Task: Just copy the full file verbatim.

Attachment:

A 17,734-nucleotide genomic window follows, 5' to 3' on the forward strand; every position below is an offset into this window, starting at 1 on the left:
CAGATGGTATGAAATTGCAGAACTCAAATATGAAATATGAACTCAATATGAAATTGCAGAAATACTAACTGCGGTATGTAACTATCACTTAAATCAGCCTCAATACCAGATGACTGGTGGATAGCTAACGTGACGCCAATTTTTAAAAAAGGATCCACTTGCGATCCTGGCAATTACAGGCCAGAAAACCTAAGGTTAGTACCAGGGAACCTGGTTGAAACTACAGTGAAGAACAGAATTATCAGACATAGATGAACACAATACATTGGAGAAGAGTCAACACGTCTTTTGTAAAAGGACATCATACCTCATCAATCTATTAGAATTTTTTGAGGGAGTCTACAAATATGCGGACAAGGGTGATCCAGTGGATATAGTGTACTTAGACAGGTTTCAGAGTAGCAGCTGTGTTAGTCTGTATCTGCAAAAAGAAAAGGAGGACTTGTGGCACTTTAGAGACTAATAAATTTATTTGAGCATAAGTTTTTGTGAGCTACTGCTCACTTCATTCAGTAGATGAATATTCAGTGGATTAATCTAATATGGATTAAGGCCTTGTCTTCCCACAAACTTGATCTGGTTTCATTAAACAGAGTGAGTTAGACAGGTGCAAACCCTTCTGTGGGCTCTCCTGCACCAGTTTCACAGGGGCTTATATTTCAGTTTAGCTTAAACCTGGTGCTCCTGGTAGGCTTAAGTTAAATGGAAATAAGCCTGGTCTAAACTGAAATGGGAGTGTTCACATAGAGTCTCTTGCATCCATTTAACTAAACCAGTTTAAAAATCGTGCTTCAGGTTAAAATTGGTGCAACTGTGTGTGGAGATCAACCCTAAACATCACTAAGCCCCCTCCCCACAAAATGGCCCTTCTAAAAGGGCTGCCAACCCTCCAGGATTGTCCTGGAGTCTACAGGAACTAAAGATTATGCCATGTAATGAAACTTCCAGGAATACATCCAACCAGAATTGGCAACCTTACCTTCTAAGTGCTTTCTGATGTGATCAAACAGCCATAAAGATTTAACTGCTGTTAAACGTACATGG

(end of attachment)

A 17,734-nucleotide genomic window follows, 5' to 3' on the forward strand; every position below is an offset into this window, starting at 1 on the left:
CAGATGGTATGAAATTGCAGAACTCAAATATGAAATATGAACTCAATATGAAATTGCAGAAATACTAACTGCGGTATGTAACTATCACTTAAATCAGCCTCAATACCAGATGACTGGTGGATAGCTAACGTGACGCCAATTTTTAAAAAAGGATCCACTTGCGATCCTGGCAATTACAGGCCAGAAAACCTAAGGTTAGTACCAGGGAACCTGGTTGAAACTACAGTGAAGAACAGAATTATCAGACATAGATGAACACAATACATTGGAGAAGAGTCAACACGTCTTTTGTAAAAGGACATCATACCTCATCAATCTATTAGAATTTTTTGAGGGAGTCTACAAATATGCGGACAAGGGTGATCCAGTGGATATAGTGTACTTAGACAGGTTTCAGAGTAGCAGCTGTGTTAGTCTGTATCTGCAAAAAGAAAAGGAGGACTTGTGGCACTTTAGAGACTAATAAATTTATTTGAGCATAAGTTTTTGTGAGCTACTGCTCACTTCATTCAGTAGATGAATATTCAGTGGATTAATCTAATATGGATTAAGGCCTTGTCTTCCCACAAACTTGATCTGGTTTCATTAAACAGAGTGAGTTAGACAGGTGCAAACCCTTCTGTGGGCTCTCCTGCACCAGTTTCACAGGGGCTTATATTTCAGTTTAGCTTAAACCTGGTGCTCCTGGTAGGCTTAAGTTAAATGGAAATAAGCCTGGTCTAAACTGAAATGGGAGTGTTCACATAGAGTCTCTTGCATCCATTTAACTAAACCAGTTTAAAAATCGTGCTTCAGGTTAAAATTGGTGCAACTGTGTGTGGAGATCAACCCTAAACATCACTAAGCCCCCTCCCCACAAAATGGCCCTTCTAAAAGGGCTGCCAACCCTCCAGGATTGTCCTGGAGTCTACAGGAACTAAAGATTATGCCATGTAATGAAACTTCCAGGAATACATCCAACCAGAATTGGCAACCTTACCTTCTAAGTGCTTTCTGATGTGATCAAACAGCCATAAAGATTTAACTGCTGTTAAACGTACATGG